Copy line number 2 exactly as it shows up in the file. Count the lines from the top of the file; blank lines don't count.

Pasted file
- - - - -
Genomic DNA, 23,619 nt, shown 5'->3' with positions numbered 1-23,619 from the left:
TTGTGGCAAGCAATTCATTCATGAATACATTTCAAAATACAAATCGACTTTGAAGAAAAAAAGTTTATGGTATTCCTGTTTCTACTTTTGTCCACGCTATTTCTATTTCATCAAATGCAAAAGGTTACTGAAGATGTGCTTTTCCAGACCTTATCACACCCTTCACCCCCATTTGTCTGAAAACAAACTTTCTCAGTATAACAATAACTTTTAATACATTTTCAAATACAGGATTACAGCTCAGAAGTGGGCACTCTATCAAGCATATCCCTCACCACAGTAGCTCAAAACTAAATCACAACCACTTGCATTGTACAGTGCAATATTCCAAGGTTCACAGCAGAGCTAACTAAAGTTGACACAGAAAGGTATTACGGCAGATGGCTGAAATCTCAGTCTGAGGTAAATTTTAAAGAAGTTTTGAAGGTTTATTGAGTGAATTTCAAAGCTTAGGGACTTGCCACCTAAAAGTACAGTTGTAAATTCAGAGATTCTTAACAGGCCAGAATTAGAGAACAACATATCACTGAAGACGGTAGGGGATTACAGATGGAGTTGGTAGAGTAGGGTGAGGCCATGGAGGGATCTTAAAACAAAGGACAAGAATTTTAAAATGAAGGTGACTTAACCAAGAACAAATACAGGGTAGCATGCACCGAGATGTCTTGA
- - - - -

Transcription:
TTGTGGCAAGCAATTCATTCATGAATACATTTCAAAATACAAATCGACTTTGAAGAAAAAAAGTTTATGGTATTCCTGTTTCTACTTTTGTCCACGCTATTTCTATTTCATCAAATGCAAAAGGTTACTGAAGATGTGCTTTTCCAGACCTTATCACACCCTTCACCCCCATTTGTCTGAAAACAAACTTTCTCAGTATAACAATAACTTTTAATACATTTTCAAATACAGGATTACAGCTCAGAAGTGGGCACTCTATCAAGCATATCCCTCACCACAGTAGCTCAAAACTAAATCACAACCACTTGCATTGTACAGTGCAATATTCCAAGGTTCACAGCAGAGCTAACTAAAGTTGACACAGAAAGGTATTACGGCAGATGGCTGAAATCTCAGTCTGAGGTAAATTTTAAAGAAGTTTTGAAGGTTTATTGAGTGAATTTCAAAGCTTAGGGACTTGCCACCTAAAAGTACAGTTGTAAATTCAGAGATTCTTAACAGGCCAGAATTAGAGAACAACATATCACTGAAGACGGTAGGGGATTACAGATGGAGTTGGTAGAGTAGGGTGAGGCCATGGAGGGATCTTAAAACAAAGGACAAGAATTTTAAAATGAAGGTGACTTAACCAAGAACAAATACAGGGTAGCATGCACCGAGATGTCTTGA